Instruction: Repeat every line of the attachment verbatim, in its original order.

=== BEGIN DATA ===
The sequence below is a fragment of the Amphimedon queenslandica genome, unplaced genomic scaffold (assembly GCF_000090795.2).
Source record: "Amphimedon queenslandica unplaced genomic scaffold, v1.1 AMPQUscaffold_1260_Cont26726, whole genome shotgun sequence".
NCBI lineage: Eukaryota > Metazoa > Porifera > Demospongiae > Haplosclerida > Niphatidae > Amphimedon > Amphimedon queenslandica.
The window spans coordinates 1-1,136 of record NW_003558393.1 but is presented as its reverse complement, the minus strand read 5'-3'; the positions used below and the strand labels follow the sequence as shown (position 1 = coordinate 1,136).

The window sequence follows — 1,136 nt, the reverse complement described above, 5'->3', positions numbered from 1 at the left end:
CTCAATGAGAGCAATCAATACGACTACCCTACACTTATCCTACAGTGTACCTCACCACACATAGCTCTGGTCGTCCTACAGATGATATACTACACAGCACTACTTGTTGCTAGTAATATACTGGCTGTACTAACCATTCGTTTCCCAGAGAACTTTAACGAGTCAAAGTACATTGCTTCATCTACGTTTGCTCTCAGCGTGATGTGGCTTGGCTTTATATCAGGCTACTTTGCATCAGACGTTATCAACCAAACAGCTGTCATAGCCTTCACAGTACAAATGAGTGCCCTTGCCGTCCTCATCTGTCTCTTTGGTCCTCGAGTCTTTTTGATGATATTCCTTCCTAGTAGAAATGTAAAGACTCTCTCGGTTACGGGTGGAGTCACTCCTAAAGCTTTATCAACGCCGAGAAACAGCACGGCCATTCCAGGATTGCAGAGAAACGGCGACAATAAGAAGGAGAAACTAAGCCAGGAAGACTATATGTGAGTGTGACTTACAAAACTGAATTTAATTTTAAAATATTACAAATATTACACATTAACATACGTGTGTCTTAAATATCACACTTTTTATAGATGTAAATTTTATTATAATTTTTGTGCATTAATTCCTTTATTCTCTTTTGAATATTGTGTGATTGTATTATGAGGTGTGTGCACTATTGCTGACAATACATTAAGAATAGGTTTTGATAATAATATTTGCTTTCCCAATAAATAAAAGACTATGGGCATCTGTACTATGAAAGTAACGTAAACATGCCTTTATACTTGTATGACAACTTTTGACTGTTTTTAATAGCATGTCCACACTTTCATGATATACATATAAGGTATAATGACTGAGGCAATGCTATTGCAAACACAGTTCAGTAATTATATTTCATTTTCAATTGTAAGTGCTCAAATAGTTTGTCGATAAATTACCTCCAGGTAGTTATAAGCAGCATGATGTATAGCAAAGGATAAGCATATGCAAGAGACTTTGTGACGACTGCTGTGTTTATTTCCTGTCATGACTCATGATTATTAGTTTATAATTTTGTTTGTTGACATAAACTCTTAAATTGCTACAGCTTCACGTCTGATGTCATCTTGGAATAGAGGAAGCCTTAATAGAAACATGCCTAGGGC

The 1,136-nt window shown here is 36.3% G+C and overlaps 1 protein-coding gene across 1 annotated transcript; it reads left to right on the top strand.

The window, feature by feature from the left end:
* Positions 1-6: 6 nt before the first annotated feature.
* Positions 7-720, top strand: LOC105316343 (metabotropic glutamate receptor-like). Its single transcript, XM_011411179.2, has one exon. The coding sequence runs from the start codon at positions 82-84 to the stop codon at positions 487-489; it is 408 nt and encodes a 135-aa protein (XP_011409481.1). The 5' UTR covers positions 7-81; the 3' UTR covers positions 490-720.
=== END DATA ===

The sequence below is a fragment of the Amphimedon queenslandica genome, unplaced genomic scaffold (assembly GCF_000090795.2).
Source record: "Amphimedon queenslandica unplaced genomic scaffold, v1.1 AMPQUscaffold_1260_Cont26726, whole genome shotgun sequence".
NCBI lineage: Eukaryota > Metazoa > Porifera > Demospongiae > Haplosclerida > Niphatidae > Amphimedon > Amphimedon queenslandica.
The window spans coordinates 1-1,136 of record NW_003558393.1 but is presented as its reverse complement, the minus strand read 5'-3'; the positions used below and the strand labels follow the sequence as shown (position 1 = coordinate 1,136).

The window sequence follows — 1,136 nt, the reverse complement described above, 5'->3', positions numbered from 1 at the left end:
CTCAATGAGAGCAATCAATACGACTACCCTACACTTATCCTACAGTGTACCTCACCACACATAGCTCTGGTCGTCCTACAGATGATATACTACACAGCACTACTTGTTGCTAGTAATATACTGGCTGTACTAACCATTCGTTTCCCAGAGAACTTTAACGAGTCAAAGTACATTGCTTCATCTACGTTTGCTCTCAGCGTGATGTGGCTTGGCTTTATATCAGGCTACTTTGCATCAGACGTTATCAACCAAACAGCTGTCATAGCCTTCACAGTACAAATGAGTGCCCTTGCCGTCCTCATCTGTCTCTTTGGTCCTCGAGTCTTTTTGATGATATTCCTTCCTAGTAGAAATGTAAAGACTCTCTCGGTTACGGGTGGAGTCACTCCTAAAGCTTTATCAACGCCGAGAAACAGCACGGCCATTCCAGGATTGCAGAGAAACGGCGACAATAAGAAGGAGAAACTAAGCCAGGAAGACTATATGTGAGTGTGACTTACAAAACTGAATTTAATTTTAAAATATTACAAATATTACACATTAACATACGTGTGTCTTAAATATCACACTTTTTATAGATGTAAATTTTATTATAATTTTTGTGCATTAATTCCTTTATTCTCTTTTGAATATTGTGTGATTGTATTATGAGGTGTGTGCACTATTGCTGACAATACATTAAGAATAGGTTTTGATAATAATATTTGCTTTCCCAATAAATAAAAGACTATGGGCATCTGTACTATGAAAGTAACGTAAACATGCCTTTATACTTGTATGACAACTTTTGACTGTTTTTAATAGCATGTCCACACTTTCATGATATACATATAAGGTATAATGACTGAGGCAATGCTATTGCAAACACAGTTCAGTAATTATATTTCATTTTCAATTGTAAGTGCTCAAATAGTTTGTCGATAAATTACCTCCAGGTAGTTATAAGCAGCATGATGTATAGCAAAGGATAAGCATATGCAAGAGACTTTGTGACGACTGCTGTGTTTATTTCCTGTCATGACTCATGATTATTAGTTTATAATTTTGTTTGTTGACATAAACTCTTAAATTGCTACAGCTTCACGTCTGATGTCATCTTGGAATAGAGGAAGCCTTAATAGAAACATGCCTAGGGC

The 1,136-nt window shown here is 36.3% G+C and overlaps 1 protein-coding gene across 1 annotated transcript; it reads left to right on the top strand.

The window, feature by feature from the left end:
* Positions 1-6: 6 nt before the first annotated feature.
* Positions 7-720, top strand: LOC105316343 (metabotropic glutamate receptor-like). Its single transcript, XM_011411179.2, has one exon. The coding sequence runs from the start codon at positions 82-84 to the stop codon at positions 487-489; it is 408 nt and encodes a 135-aa protein (XP_011409481.1). The 5' UTR covers positions 7-81; the 3' UTR covers positions 490-720.